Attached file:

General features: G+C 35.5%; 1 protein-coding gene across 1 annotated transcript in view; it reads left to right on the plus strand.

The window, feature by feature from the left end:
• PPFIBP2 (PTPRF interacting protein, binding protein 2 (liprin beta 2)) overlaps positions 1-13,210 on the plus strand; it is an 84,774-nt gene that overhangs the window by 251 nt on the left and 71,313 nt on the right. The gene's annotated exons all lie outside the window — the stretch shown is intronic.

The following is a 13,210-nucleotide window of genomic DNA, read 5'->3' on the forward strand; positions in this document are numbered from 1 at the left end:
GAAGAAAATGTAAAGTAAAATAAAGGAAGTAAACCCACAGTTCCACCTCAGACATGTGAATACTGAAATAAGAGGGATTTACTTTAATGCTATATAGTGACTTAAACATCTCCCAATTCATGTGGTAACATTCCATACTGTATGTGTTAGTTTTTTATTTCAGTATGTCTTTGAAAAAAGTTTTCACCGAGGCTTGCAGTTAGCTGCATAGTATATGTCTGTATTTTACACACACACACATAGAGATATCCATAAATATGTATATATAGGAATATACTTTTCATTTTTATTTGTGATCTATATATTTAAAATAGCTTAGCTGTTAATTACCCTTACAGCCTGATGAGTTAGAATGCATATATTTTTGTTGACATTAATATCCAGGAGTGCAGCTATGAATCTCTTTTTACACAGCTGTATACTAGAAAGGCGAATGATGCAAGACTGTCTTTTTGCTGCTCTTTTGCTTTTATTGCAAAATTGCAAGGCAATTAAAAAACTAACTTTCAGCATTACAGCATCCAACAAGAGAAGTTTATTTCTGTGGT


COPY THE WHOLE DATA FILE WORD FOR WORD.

General features: G+C 35.5%; 1 protein-coding gene across 1 annotated transcript in view; it reads left to right on the plus strand.

The window, feature by feature from the left end:
• PPFIBP2 (PTPRF interacting protein, binding protein 2 (liprin beta 2)) overlaps positions 1-13,210 on the plus strand; it is an 84,774-nt gene that overhangs the window by 251 nt on the left and 71,313 nt on the right. The gene's annotated exons all lie outside the window — the stretch shown is intronic.

The following is a 13,210-nucleotide window of genomic DNA, read 5'->3' on the forward strand; positions in this document are numbered from 1 at the left end:
GAAGAAAATGTAAAGTAAAATAAAGGAAGTAAACCCACAGTTCCACCTCAGACATGTGAATACTGAAATAAGAGGGATTTACTTTAATGCTATATAGTGACTTAAACATCTCCCAATTCATGTGGTAACATTCCATACTGTATGTGTTAGTTTTTTATTTCAGTATGTCTTTGAAAAAAGTTTTCACCGAGGCTTGCAGTTAGCTGCATAGTATATGTCTGTATTTTACACACACACACATAGAGATATCCATAAATATGTATATATAGGAATATACTTTTCATTTTTATTTGTGATCTATATATTTAAAATAGCTTAGCTGTTAATTACCCTTACAGCCTGATGAGTTAGAATGCATATATTTTTGTTGACATTAATATCCAGGAGTGCAGCTATGAATCTCTTTTTACACAGCTGTATACTAGAAAGGCGAATGATGCAAGACTGTCTTTTTGCTGCTCTTTTGCTTTTATTGCAAAATTGCAAGGCAATTAAAAAACTAACTTTCAGCATTACAGCATCCAACAAGAGAAGTTTATTTCTGTGGT